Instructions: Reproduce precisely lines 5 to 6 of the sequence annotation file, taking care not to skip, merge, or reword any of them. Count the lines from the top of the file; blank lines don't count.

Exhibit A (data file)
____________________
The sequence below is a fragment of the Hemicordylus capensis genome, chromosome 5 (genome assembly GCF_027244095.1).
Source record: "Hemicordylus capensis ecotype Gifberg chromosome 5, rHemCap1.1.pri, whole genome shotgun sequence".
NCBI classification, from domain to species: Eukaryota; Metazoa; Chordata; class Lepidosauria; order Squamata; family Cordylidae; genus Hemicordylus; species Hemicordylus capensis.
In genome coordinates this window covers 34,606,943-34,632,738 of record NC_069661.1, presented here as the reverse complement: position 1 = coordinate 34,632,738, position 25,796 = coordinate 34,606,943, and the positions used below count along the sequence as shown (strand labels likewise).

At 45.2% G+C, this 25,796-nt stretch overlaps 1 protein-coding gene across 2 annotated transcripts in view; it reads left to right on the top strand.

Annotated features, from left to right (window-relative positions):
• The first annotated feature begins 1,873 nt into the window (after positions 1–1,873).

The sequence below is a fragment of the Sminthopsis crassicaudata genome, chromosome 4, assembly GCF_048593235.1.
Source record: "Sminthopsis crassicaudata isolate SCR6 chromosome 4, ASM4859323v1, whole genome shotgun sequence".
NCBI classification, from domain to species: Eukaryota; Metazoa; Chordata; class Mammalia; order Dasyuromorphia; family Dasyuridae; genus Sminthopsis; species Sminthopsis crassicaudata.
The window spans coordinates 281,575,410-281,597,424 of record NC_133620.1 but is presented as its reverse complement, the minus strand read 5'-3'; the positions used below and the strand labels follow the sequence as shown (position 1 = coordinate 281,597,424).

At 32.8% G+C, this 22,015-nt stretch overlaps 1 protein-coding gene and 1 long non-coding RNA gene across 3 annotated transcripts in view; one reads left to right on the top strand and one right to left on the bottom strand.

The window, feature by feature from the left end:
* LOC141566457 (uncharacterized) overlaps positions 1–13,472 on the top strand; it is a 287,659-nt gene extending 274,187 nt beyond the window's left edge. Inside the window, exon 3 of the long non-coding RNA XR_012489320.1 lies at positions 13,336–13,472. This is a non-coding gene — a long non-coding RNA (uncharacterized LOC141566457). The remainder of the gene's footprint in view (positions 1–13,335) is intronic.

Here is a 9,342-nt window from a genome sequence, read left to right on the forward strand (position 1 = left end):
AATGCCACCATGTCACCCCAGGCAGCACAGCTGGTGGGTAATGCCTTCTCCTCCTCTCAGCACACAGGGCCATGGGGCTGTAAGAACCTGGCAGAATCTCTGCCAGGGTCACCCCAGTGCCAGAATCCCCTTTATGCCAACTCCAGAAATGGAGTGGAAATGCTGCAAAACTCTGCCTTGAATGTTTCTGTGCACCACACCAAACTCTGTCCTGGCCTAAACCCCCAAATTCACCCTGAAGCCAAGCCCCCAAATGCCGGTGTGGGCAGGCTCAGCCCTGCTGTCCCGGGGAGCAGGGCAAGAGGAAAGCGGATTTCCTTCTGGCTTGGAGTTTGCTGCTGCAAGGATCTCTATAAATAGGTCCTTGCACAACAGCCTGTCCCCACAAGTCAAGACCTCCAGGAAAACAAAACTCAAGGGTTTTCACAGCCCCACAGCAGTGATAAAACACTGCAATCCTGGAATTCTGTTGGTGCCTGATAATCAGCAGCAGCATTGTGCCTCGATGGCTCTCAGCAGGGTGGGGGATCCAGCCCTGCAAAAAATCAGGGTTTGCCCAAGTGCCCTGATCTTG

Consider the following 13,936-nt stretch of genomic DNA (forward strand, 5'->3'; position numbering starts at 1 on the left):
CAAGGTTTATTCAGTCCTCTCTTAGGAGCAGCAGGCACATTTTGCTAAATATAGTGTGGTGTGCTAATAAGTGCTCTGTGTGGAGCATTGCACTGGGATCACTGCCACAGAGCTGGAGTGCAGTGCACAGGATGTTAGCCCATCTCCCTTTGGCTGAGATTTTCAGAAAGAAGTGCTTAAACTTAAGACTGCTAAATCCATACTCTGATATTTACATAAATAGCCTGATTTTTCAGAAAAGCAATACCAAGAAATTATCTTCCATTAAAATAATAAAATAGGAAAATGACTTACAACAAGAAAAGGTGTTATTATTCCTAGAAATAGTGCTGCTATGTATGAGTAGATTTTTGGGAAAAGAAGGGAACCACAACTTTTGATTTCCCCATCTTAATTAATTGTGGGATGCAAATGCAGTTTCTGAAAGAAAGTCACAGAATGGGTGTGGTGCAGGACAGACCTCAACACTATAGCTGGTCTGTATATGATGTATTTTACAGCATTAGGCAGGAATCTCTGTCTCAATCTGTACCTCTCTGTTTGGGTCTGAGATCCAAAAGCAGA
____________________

At 45.2% G+C, this 25,796-nt stretch overlaps 1 protein-coding gene across 2 annotated transcripts in view; it reads left to right on the top strand.

Annotated features, from left to right (window-relative positions):